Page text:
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Thursday, January 12, 2012

Words: Nuclei of Thought and Communication

I have had an amorous relationship with words since way back when I passed high school and joined college. The first two books which I got issued from my college library were Pearl S. Buck’s “The Good Earth” and Sir Arthur Conan Doyle's ( the creator of the unforgettable Sherlock Holmes )“The Hound of The Baskervilles” Both books introduced me to an entirely new but fascinating world in which words communicated beautifully every aspect of life. I came to know a lot about China before the revolution from the first book and suspense, mystery and horror as the core of the detective fiction from the second. Later my interest in Doyle's  detective series with the cult figure of Sherlock Holmes deepened and his mysteries turned into unputdownables till the unraveling of the knots in the end.

Sherlock Holmes the enigmatic detective tempted the hungry curiosity of my young mind for long. It is during these years when my interest for reading and learning new words developed and became a lifelong passion. Simultaneously, I religiously started jotting down difficult words and their meanings in the course of my readings. (My father got me a copy of “Oxford Pocket Dictionary” which became my best friend and loyal companion till it was replaced by a regular one). I had a couple of diaries for writing new words and their usage and would look them up once in a while to refresh my memory and this habit has stayed with me till date.

Words are powerful entities and extend their semantic boundaries regularly, defining new concepts, and conferring nomenclature to unimaginable changes which are taking place in the universe all the time. Words keep pace with the needs of the expanding world by assimilating words from other languages and cultures and by coining new words to explain the strides in the field of technology, literature, art, music, cinema and many other fields.

The power of words can’t be over emphasized. It is not for nothing it is said that ‘pen is mightier than the sword’. Battles are won or lost depending on the oratorical dexterity of a General, to revive the sagging confidence of his forces or of a teacher to lift the students out of examination fever or of a parent to calm a restive child or of a lover to overwhelm his partner.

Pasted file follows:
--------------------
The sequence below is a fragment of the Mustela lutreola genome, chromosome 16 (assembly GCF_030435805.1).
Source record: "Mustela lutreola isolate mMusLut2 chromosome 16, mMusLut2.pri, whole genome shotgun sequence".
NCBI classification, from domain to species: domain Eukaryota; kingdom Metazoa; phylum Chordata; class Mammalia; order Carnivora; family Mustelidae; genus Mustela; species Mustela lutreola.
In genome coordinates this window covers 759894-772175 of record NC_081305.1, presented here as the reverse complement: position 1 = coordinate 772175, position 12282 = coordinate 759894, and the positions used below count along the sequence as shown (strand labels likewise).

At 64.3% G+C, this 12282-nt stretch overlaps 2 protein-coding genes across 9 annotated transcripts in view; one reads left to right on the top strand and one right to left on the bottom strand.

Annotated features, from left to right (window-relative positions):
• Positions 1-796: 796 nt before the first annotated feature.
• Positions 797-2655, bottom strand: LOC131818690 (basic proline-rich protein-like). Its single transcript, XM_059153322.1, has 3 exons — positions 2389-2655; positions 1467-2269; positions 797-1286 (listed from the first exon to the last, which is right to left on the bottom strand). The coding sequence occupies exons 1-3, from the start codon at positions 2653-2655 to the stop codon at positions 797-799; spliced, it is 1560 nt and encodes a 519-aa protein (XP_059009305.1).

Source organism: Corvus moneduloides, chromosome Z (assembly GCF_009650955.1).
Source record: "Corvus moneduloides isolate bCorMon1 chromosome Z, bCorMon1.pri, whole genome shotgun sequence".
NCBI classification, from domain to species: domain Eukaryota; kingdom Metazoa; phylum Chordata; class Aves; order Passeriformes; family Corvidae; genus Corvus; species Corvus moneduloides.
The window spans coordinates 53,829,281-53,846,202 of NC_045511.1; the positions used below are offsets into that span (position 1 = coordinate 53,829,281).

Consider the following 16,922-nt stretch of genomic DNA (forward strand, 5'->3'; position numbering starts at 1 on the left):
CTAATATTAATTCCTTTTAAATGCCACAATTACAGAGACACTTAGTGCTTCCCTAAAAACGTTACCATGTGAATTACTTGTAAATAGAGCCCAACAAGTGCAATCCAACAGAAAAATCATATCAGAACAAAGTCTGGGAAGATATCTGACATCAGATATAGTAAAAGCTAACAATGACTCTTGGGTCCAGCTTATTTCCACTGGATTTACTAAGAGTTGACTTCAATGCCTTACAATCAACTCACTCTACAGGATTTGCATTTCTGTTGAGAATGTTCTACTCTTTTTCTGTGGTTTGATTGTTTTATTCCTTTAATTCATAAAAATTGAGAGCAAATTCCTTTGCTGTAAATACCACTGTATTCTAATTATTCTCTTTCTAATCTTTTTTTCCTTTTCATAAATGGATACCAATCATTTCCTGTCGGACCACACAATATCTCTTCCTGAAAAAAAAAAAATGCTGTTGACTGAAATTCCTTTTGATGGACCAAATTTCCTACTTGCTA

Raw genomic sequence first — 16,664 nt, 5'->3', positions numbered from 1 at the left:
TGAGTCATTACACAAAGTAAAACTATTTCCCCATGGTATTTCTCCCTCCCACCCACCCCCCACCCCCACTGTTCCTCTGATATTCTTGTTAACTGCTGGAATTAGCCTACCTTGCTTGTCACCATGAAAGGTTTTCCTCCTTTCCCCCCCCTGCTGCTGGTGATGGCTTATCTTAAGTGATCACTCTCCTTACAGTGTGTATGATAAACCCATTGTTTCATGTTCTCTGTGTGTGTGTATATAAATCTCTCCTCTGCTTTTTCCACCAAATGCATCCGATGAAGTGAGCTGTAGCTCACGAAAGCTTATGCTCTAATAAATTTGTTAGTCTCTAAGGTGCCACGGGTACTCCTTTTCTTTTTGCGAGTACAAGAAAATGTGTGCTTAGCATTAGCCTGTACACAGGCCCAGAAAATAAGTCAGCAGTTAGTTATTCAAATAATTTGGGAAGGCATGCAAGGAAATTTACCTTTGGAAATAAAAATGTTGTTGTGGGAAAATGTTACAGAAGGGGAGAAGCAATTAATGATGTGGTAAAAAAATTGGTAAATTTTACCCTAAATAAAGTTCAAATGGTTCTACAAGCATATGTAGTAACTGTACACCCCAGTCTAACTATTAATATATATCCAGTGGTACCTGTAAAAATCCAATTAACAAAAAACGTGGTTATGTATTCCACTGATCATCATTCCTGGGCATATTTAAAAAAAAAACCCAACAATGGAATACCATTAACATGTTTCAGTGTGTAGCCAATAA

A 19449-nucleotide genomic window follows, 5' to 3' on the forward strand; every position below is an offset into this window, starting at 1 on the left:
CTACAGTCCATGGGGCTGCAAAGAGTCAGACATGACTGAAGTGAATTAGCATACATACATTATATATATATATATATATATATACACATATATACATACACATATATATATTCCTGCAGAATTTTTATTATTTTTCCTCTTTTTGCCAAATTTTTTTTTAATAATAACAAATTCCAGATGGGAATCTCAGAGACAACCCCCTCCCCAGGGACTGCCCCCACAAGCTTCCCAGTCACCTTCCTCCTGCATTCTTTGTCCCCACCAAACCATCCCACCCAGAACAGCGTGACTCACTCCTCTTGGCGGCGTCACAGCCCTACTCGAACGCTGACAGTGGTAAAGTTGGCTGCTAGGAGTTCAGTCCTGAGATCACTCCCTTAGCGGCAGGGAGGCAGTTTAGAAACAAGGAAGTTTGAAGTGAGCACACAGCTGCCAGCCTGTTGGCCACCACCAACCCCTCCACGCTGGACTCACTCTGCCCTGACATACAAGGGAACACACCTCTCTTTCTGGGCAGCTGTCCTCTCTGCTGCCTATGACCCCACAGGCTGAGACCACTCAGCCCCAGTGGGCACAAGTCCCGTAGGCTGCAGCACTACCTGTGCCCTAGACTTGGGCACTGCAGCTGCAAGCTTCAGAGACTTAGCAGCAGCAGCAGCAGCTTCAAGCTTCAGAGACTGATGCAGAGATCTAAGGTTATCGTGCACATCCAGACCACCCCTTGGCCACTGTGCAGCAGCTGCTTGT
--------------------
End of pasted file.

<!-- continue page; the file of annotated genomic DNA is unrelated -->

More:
Just look at various word games proliferating in print media and being lapped by young and old. All time favorite ‘Scrabble’ has its loyal fan base. Testing  vocabulary and comprehension of  students are an integral part of school curriculums, language proficiency tests and competitive examinations.

Remember the contribution in this field by the most popular ‘Reader’s Digest’ with its attractive page, “Word Power”. There are readers (including myself) who are addicted to this page so much that the first thing they check out is this interestingly conceived page.

Words will always remain inadequate to express the infinite world in which we dwell. Language says Saussure (father of modern Linguistics) is a living organism and flexibility in its connotative sphere is inbuilt. Words denote particularities but connote concepts as they combine two aspects of the language phenomenon i.e. concept vs. acoustic image.

In his book “Literature and Science” Aldous Huxley says that words empower us not only to communicate scientific quantified regularities but also to weave oceans of human experiences and emotions in a purified, highly sensitized and nuanced language.
For a writer enriched vocabulary is no less than an ‘El Dorado’.

 Image courtesy: Internet

Dear friends, let’s share a few gag bags to revel in the word play

Howzit:)
Gossip: A person having a great sense of rumour.
Flattery: Giving someone your candied opinion.
Marriage: A bachelor’s blunder to taste the thunder.
Lock: A device to keep your neighbours honest.
She wanted to see the world, so he gave her a world map.

2 comments:

  1. Aha, now I understand how your writing is so good!
    Yes, good training in the formative years makes a lot of contribution to language skills.

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  2. Hi Pattu,
    Thanks.The thing is I started pursuing the writing process seriously a bit late in life. Though I dabbled in it since long but it was perfunctorily done and thus didn't grow into a habit.
    It is never too late and i think both us are doing pretty well in our respective fields and three cheers to us.:)

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